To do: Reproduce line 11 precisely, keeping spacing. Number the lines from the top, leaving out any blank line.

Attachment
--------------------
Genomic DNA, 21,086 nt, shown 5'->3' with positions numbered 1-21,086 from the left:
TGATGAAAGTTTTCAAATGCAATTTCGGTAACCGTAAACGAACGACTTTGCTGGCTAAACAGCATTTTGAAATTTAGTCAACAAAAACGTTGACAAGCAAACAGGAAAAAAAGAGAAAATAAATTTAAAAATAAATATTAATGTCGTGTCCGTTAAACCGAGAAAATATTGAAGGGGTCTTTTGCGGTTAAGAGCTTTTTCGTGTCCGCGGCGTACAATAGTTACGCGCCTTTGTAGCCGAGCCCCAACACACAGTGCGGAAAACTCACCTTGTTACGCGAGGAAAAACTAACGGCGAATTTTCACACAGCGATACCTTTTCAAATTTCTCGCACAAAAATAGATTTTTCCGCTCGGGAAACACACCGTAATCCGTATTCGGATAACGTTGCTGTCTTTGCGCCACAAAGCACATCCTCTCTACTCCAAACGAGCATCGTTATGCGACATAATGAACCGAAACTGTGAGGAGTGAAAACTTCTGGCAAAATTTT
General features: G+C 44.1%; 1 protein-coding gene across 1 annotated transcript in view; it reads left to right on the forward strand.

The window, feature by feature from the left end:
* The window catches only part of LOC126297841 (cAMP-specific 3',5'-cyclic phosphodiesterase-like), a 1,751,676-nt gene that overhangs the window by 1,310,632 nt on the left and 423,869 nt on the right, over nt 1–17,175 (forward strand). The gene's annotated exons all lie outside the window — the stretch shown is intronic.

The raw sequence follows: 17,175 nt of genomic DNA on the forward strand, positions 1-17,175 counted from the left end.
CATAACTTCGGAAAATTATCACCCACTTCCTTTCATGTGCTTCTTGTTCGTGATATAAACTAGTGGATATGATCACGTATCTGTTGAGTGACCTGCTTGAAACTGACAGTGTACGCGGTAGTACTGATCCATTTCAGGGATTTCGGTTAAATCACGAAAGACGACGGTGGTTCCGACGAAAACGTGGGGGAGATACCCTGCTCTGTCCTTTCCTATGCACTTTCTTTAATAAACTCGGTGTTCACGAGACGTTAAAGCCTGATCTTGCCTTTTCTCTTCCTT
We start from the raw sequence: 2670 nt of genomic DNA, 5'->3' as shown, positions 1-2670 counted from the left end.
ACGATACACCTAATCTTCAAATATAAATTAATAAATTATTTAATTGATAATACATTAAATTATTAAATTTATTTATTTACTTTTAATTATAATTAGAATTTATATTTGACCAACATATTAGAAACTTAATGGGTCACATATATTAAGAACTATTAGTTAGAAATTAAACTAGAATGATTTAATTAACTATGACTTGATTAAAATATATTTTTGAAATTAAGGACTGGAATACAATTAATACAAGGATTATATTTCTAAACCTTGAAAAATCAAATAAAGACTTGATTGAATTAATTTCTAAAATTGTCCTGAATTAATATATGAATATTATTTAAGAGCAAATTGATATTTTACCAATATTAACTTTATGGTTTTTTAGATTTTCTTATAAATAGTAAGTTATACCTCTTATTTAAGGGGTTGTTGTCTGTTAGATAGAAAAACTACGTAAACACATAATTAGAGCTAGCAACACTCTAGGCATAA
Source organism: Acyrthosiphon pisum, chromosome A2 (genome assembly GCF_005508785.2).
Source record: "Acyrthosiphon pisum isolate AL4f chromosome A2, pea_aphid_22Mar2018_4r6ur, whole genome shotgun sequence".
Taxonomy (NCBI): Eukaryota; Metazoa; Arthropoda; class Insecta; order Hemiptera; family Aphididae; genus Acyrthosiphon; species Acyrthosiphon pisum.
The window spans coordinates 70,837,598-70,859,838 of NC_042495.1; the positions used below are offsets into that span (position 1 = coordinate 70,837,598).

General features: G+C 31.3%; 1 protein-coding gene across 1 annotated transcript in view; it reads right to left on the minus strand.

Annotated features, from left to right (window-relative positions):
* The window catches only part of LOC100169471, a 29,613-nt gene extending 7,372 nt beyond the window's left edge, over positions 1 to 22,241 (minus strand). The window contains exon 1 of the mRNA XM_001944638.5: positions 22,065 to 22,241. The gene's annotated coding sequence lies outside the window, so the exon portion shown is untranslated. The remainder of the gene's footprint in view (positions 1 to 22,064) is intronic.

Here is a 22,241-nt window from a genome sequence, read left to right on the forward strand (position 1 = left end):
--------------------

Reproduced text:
Source record: "Acyrthosiphon pisum isolate AL4f chromosome A2, pea_aphid_22Mar2018_4r6ur, whole genome shotgun sequence".